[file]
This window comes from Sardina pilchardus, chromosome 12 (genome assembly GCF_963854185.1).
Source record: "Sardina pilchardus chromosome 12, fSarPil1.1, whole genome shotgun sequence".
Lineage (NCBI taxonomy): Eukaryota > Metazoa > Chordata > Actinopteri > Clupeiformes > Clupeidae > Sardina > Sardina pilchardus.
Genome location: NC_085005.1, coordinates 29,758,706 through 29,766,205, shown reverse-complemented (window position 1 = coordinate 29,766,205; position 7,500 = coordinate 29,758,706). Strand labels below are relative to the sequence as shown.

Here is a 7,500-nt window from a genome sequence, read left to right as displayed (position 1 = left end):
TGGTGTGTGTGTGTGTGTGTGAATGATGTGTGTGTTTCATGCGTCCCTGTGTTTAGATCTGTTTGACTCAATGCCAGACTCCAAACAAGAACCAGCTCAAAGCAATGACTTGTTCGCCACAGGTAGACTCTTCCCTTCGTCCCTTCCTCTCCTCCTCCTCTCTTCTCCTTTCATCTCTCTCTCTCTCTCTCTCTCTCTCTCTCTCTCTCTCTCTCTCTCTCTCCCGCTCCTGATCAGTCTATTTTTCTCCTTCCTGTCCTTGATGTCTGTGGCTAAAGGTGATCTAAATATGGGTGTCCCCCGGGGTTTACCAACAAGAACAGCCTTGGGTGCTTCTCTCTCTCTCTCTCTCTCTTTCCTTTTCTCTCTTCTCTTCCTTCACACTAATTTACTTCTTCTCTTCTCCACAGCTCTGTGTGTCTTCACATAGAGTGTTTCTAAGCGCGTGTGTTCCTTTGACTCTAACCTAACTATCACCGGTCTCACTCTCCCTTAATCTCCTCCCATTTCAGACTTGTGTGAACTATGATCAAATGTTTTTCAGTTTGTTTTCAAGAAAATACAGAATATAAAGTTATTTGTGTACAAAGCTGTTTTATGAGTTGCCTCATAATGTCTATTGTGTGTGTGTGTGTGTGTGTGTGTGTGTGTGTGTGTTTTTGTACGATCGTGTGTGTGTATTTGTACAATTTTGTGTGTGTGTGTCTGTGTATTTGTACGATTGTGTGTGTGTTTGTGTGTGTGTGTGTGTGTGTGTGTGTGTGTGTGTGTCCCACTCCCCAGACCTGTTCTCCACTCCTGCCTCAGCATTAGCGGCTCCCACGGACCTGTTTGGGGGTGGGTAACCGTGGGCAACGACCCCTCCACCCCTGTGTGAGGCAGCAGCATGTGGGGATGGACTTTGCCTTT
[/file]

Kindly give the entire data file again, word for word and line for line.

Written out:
This window comes from Sardina pilchardus, chromosome 12 (genome assembly GCF_963854185.1).
Source record: "Sardina pilchardus chromosome 12, fSarPil1.1, whole genome shotgun sequence".
Lineage (NCBI taxonomy): Eukaryota > Metazoa > Chordata > Actinopteri > Clupeiformes > Clupeidae > Sardina > Sardina pilchardus.
Genome location: NC_085005.1, coordinates 29,758,706 through 29,766,205, shown reverse-complemented (window position 1 = coordinate 29,766,205; position 7,500 = coordinate 29,758,706). Strand labels below are relative to the sequence as shown.

Here is a 7,500-nt window from a genome sequence, read left to right as displayed (position 1 = left end):
TGGTGTGTGTGTGTGTGTGTGAATGATGTGTGTGTTTCATGCGTCCCTGTGTTTAGATCTGTTTGACTCAATGCCAGACTCCAAACAAGAACCAGCTCAAAGCAATGACTTGTTCGCCACAGGTAGACTCTTCCCTTCGTCCCTTCCTCTCCTCCTCCTCTCTTCTCCTTTCATCTCTCTCTCTCTCTCTCTCTCTCTCTCTCTCTCTCTCTCTCTCTCTCTCCCGCTCCTGATCAGTCTATTTTTCTCCTTCCTGTCCTTGATGTCTGTGGCTAAAGGTGATCTAAATATGGGTGTCCCCCGGGGTTTACCAACAAGAACAGCCTTGGGTGCTTCTCTCTCTCTCTCTCTCTCTTTCCTTTTCTCTCTTCTCTTCCTTCACACTAATTTACTTCTTCTCTTCTCCACAGCTCTGTGTGTCTTCACATAGAGTGTTTCTAAGCGCGTGTGTTCCTTTGACTCTAACCTAACTATCACCGGTCTCACTCTCCCTTAATCTCCTCCCATTTCAGACTTGTGTGAACTATGATCAAATGTTTTTCAGTTTGTTTTCAAGAAAATACAGAATATAAAGTTATTTGTGTACAAAGCTGTTTTATGAGTTGCCTCATAATGTCTATTGTGTGTGTGTGTGTGTGTGTGTGTGTGTGTGTGTGTTTTTGTACGATCGTGTGTGTGTATTTGTACAATTTTGTGTGTGTGTGTCTGTGTATTTGTACGATTGTGTGTGTGTTTGTGTGTGTGTGTGTGTGTGTGTGTGTGTGTGTGTGTCCCACTCCCCAGACCTGTTCTCCACTCCTGCCTCAGCATTAGCGGCTCCCACGGACCTGTTTGGGGGTGGGTAACCGTGGGCAACGACCCCTCCACCCCTGTGTGAGGCAGCAGCATGTGGGGATGGACTTTGCCTTT